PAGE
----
If you’re reading this, it means that I’ve just given birth to our second baby! Needless to say, things will be a little quiet around here for a bit, but I did want to share what I’ll be doing to help myself rest up and recover during these next few weeks postpartum.
It’s unfortunate that our society has lost touch with the importance of a restful postpartum period to help mama and baby bond, establish healthy breastfeeding habits, and allow mama’s body to rest up and heal after childbirth. In traditional societies, mama and baby usually spend the first 4-6 weeks at home, and friends and relatives help with the cooking, cleaning, and anything else that mama needs during that time.
That’s not to say that we need to restrict ourselves from ever leaving the house during that period, but we do need to recognize the importance of taking it easy, nourishing our bodies, and proactively healing our bodies with proper postpartum care.
Heal Your Body
The soreness and discomfort that you’ll feel after a vaginal delivery (especially if you had a tear or episiotomy) can vary from the very mild to the very extreme. Either way, don’t underestimate the power of a peri bottle, some witch hazel, and a soothing bath.
Your hospital or midwife should send you home with a peri bottle – a squirt bottle that you’ll use to squirt warm water on the perineum during and after urinating. This will help soothe any stinging and clean the area thoroughly. I also highly recommend this New Mama Bottom Spray from Earth Mama Angel Baby, which is so soothing and cooling! Just spray it on after each time you go to the bathroom and it’ll provide some relief and leave you feeling nice and fresh. 🙂
Witch hazel pads are also great for soothing the wound. Place a chilled witch hazel pad between the wound and your sanitary pad. You can even try making your own frozen witch hazel sanitary pads beforehand and keep them in the freezer until you need them – this looks like a super cool project!
Taking soothing baths for the first week or two also helps promote healing and reduce swelling. Try adding some Epsom salts or baking soda and soak for 15-30 mins. You can also pick up a sitz bath from your local drug store and place it right over your toilet – much easier and more efficient than getting in and out of the regular bath tub.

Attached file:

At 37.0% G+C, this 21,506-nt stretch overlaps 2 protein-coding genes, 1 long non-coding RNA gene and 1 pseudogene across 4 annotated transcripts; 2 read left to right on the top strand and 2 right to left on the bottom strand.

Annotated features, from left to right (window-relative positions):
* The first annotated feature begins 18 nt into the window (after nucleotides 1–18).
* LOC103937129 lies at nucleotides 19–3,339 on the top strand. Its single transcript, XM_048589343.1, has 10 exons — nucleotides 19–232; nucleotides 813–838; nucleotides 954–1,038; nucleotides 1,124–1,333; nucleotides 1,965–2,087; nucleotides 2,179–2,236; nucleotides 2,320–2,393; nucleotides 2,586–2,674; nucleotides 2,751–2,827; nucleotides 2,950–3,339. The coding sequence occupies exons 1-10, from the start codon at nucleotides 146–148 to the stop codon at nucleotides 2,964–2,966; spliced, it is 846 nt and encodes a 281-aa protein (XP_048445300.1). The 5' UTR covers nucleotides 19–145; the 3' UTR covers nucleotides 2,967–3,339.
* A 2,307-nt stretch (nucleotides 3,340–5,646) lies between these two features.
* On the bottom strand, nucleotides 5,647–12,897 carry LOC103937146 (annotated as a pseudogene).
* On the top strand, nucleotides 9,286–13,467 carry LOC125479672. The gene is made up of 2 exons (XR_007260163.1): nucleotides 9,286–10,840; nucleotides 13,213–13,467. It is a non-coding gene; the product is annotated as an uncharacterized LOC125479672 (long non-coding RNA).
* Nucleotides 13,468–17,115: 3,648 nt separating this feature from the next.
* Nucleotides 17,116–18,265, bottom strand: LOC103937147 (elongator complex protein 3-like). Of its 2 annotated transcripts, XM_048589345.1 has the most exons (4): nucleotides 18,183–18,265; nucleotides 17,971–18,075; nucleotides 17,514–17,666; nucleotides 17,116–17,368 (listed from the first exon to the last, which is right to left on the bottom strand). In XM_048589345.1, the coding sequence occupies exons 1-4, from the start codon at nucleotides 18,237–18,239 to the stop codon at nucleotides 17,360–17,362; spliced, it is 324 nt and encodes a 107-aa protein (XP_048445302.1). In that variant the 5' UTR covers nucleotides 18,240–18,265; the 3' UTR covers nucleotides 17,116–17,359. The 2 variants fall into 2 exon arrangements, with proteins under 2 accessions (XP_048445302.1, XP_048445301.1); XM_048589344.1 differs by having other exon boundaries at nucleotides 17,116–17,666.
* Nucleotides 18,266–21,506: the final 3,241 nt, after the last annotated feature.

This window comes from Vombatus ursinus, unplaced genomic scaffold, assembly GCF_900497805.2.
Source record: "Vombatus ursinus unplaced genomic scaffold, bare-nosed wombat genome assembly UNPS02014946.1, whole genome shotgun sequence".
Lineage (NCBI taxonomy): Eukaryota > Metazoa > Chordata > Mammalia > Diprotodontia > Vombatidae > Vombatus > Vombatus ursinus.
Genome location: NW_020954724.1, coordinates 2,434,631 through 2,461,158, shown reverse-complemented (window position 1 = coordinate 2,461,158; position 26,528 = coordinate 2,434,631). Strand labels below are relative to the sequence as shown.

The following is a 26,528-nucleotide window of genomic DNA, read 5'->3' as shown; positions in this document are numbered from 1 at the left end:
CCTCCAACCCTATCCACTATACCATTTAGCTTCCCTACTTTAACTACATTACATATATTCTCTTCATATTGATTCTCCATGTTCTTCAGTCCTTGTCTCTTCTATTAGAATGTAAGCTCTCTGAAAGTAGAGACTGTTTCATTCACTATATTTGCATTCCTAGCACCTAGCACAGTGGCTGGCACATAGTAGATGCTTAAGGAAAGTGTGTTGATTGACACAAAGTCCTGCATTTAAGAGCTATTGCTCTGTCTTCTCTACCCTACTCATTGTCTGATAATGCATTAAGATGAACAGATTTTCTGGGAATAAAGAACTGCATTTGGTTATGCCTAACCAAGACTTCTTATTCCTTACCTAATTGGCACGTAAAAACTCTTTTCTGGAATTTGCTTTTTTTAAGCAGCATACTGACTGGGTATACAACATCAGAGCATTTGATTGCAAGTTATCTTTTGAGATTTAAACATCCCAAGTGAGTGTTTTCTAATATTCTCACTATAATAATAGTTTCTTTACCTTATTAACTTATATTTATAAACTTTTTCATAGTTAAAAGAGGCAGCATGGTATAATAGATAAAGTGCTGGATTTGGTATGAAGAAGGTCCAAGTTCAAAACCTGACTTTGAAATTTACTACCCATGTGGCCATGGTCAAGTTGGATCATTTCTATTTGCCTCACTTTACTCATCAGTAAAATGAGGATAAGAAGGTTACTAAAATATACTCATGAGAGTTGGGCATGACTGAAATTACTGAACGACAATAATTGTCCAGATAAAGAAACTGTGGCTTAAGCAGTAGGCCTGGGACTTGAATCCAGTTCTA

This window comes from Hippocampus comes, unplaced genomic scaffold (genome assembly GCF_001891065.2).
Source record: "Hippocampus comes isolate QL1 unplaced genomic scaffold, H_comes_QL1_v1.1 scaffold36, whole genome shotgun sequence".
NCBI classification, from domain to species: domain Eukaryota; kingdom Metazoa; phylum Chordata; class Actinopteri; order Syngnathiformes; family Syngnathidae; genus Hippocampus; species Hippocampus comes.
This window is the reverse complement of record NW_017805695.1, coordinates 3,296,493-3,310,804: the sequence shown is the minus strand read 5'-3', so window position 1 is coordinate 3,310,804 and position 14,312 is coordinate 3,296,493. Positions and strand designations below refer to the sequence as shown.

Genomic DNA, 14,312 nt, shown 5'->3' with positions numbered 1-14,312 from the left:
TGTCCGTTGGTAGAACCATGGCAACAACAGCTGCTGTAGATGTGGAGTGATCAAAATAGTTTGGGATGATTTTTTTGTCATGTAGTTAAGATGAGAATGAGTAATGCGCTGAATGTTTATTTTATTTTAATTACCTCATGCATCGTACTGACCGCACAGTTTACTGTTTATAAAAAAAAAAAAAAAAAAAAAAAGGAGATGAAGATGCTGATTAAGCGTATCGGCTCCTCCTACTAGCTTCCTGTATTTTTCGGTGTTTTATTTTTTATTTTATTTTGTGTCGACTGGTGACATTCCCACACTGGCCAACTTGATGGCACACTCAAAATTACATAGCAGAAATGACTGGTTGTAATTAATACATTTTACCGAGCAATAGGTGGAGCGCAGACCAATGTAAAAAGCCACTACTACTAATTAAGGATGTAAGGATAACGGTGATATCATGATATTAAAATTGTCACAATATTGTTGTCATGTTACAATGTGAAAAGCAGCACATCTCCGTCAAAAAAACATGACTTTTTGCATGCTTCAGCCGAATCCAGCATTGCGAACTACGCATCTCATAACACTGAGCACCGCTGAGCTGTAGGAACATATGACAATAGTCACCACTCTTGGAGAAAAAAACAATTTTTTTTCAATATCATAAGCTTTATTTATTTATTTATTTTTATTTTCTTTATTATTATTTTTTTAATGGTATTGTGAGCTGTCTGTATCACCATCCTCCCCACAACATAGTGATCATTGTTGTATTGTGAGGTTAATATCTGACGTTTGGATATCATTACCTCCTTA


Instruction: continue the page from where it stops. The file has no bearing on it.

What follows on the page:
Feed Your Body
A new breastfeeding mama needs to pay extra special attention to her diet, especially in those first few weeks when she’s establishing her milk supply. Also important is keeping your energy levels up, so eating multiple smaller meals throughout the day is best. A good, healthy breastfeeding diet includes lots of proteins, calcium, iron-rich foods, leafy greens, fruits and veggies, and lots of DHA-rich foods (like wild salmon, sardines, and eggs) to promote baby’s healthy brain development.
Drinking mother’s milk tea is also a great way to help nourish your body and boost your milk production. It’s basically a blend of herbs that are known to help promote healthy lactation. You can either buy it in tea bags or make your own at home. Natural Living Mamma has a great recipe for Mamma’s Milk Tea right on her site.
Balance Your Mood
It’s very common for mamas to get the “baby blues” in the first days and weeks after childbirth. The hormones that helped your body grow that little bean for the past 9 months can become really out of whack during the postpartum period as they work themselves back to normal levels.
Keep your hormones balanced and in check can help you avoid the worst of the blues and postpartum depression. Essential oils like bergamot and geranium are known to be uplifting and balancing oils. They can also help regulate and balance the hormonal system and soothe anxiety and depression. Diffuse the oils in the room or add a few drops to a small spray bottle and spray in the air. Red raspberry leaf tea, which you may have already been drinking during pregnancy, is also great for balancing those hormones.
Do you have a regimen to help promote postpartum healing and recovery? What other tips do you have for new moms during their postpartum recovery period?
Photo Credit: Sharon Drummond
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